Advertising: we see it everywhere on a daily basis, whether it is in the city or webpages, anywhere there is usually a logo or a poster, there contains a subliminal messages that are uncomprehendable by those who they are aimed at reaching. Many of the brands and products we see everyday represent themselves in a way that if you used these products you will be a happier person. The images that big cooperation’s present through highly recognize advertisements use unrealistic images of what beautiful means. They create images that are harmful towards women by portraying them in a way in which other females need to look like them, thus degrading women’s self-esteem.
“Ads sell a greater deal more than products” (pg. 121, Kilbourne). The most powerful companies, such as Dolce & Gabbana and Calvin Klein, display violence against women and target the gay community, in a way that heterosexuals do not understand. Dolce & Gabbana have an ad containing five men surrounding one woman, which we can critically analyze as being a rape scene, illustrating violence against women.
In the Beauty and The Beast of Advertising by Jean Kilbourne, he states “They sell values, images and concepts of success and worth, love and sexuality, popularity and normalcy. They tell us who we are and who we should be. Sometimes they sell addictions”(pg.121) Many of viewers of advertisements are teenagers and young people, who are naïve when consuming these images. That is the reason we see a high rate of addiction, such a smoking cigarette at a young age and different eating disorders, such as anorexia developed at a young age. “Because they are new and inexperience consumers and are the prime targets of many advertisements”(pg.121). Schools today should incorporate classes to teach young, developing minds about the manipulation done by companies in their advertisements, movies, television shows, and products, giving students an ability to remove themselves from the pull of these images.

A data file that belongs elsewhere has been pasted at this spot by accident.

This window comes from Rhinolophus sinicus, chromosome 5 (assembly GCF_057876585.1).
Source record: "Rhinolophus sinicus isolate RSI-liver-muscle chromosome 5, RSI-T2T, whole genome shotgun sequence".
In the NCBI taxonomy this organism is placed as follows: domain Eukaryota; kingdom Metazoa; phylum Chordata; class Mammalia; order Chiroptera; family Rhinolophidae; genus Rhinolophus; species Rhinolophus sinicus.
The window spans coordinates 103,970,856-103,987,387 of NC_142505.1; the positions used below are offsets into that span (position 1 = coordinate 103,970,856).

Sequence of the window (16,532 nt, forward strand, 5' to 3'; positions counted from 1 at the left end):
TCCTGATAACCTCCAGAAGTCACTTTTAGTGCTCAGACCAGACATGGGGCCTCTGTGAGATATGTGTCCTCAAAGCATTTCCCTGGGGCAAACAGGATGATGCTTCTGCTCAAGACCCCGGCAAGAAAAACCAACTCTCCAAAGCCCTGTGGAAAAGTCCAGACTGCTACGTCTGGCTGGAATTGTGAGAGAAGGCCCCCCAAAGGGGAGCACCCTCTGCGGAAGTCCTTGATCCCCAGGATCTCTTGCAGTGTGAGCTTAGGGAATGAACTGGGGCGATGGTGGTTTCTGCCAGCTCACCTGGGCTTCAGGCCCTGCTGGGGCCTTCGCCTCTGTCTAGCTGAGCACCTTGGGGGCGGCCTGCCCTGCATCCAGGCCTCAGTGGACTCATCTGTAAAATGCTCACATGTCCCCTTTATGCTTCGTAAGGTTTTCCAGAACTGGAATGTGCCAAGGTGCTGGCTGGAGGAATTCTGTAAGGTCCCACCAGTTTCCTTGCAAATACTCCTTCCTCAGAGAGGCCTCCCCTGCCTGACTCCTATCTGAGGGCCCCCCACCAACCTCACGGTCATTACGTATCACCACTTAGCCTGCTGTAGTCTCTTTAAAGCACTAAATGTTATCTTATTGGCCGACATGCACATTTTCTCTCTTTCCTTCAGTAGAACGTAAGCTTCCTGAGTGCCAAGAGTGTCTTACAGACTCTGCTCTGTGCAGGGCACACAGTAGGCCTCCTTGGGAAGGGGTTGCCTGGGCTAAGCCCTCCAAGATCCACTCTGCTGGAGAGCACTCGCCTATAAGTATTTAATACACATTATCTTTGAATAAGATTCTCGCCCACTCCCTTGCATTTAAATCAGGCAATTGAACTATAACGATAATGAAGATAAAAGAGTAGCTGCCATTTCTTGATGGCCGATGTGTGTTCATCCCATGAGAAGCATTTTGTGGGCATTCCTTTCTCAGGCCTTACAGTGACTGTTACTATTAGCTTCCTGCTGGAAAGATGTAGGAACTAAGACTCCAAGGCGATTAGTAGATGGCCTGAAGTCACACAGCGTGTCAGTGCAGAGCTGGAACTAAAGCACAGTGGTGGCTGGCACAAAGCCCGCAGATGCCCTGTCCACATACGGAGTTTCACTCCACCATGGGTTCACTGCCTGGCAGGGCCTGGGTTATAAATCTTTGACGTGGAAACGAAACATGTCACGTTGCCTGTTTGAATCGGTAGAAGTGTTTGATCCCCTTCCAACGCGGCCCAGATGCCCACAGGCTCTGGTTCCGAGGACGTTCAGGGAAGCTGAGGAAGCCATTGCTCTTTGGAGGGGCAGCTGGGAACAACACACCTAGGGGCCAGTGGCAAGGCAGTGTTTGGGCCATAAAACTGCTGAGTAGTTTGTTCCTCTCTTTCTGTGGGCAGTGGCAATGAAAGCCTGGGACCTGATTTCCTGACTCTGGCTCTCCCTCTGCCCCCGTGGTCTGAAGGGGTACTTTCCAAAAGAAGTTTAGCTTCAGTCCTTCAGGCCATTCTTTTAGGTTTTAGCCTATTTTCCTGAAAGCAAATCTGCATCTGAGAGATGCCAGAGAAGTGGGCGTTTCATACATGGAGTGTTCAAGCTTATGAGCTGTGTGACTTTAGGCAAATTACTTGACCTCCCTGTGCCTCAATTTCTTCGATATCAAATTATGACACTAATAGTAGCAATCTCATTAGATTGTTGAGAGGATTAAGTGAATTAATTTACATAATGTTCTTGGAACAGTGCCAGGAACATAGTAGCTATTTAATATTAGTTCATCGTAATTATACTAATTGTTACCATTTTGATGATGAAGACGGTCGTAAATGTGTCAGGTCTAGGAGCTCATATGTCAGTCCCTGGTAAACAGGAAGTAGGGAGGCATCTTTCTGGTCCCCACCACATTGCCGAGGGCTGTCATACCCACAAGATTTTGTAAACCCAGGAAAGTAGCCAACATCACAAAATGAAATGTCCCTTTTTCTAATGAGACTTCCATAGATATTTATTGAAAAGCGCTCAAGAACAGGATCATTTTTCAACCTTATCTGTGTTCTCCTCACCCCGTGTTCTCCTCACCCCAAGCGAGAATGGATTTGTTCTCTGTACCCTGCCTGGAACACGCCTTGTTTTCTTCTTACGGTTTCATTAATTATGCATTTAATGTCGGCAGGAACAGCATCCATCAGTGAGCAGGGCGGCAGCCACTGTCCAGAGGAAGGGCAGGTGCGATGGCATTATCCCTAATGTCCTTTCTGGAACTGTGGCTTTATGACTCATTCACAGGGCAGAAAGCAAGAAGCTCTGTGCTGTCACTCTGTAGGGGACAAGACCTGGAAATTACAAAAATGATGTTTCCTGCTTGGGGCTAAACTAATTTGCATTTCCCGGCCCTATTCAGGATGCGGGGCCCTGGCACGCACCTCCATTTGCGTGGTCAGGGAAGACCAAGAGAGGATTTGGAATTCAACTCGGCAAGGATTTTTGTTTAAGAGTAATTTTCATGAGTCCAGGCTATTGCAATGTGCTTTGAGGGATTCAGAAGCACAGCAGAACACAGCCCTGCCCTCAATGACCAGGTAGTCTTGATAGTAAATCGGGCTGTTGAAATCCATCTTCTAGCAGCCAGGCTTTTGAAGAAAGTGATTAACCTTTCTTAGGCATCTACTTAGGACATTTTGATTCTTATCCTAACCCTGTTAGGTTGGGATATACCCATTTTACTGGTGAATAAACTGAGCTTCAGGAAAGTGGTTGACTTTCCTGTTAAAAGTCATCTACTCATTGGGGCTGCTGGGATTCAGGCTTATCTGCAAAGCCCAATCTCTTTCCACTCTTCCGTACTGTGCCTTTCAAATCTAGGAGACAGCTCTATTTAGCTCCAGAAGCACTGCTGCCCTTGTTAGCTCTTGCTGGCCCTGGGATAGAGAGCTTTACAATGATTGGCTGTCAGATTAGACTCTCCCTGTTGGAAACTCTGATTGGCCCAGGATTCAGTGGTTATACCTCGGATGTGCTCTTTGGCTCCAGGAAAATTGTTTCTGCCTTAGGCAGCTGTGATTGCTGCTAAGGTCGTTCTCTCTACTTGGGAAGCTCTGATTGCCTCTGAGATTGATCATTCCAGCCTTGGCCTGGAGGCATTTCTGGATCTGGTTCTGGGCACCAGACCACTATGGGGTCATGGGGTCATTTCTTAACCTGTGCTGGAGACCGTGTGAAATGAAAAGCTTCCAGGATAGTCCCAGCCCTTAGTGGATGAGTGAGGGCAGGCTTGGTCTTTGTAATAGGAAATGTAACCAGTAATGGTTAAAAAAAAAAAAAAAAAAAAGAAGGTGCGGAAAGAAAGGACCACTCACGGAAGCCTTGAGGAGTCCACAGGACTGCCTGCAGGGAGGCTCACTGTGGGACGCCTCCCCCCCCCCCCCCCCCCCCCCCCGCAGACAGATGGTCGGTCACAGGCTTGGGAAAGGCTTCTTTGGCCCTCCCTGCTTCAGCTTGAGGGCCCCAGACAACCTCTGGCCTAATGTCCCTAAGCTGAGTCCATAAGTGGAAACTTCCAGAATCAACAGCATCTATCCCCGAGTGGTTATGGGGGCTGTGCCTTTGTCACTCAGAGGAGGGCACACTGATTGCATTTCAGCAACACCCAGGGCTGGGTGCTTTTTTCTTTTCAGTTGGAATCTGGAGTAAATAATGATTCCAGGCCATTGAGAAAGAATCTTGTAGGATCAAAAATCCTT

“Women are allowed a mind or a body, but not both” (pg. 59, Wolf). Women are portrayed as objects and are not shown as human beings in media. There is a large effect on the female population, yet many advertisements in the twentyfirst century are still searching for the male gaze in women through showing womens cleavage and legs to attract men to buy into what is being sold. “If a woman has great legs, who cares who she is?” (pg. 122, Kilbourne). In order to sell, the only thing that matters is appearance. Because of the female representation by advertisements, female appearance is now the only thing categorizing them as women. Minds become disconnected from bodies and are treated differently and unequal.
Superiority, disemberment, clowning, canting, dominance/violence are the five ways in which we can view sexist advertisements. “The following are more of the more subtle ways advertising reinforces cultural values of subservience, domination and inequality between the sexes” (pg. 123, Kilbourne). Women are viewed as weak, while men are depicted as powerful beings. I feel as though women should protest against these ads and create their own organizations around the world to ban many of these ads. Perhaps crime rates will decrease and different mind frames will emerge where eating dissorders and addictions will cease to increase. I believe advertisements should change so women will gain more respect and there can be more equality between the sexes. Many of photoshopped images should be banned from all media outlets and incorporate a more realistic appearance.
Cortese, Anthony J. “Constructed Bodies, Deconstructing Ads: Sexism in Advertising.” Provocateur: Images of Women and Minorities in Advertising. Lanham: Rowand and Littlefield Publishers, Inc, 2008.
Kilbourne, Jean. “Beauty and the Beast of Advertising.” Los Angeles: Center for Media and Values, 1989.
Wykes, Maggie, and Barrie Gunter. “Conclusion: Body Messages and Body Meanings.” The Media and Body Image: If Looks Could Kill. London: SAGE Publications Ltd., 2005.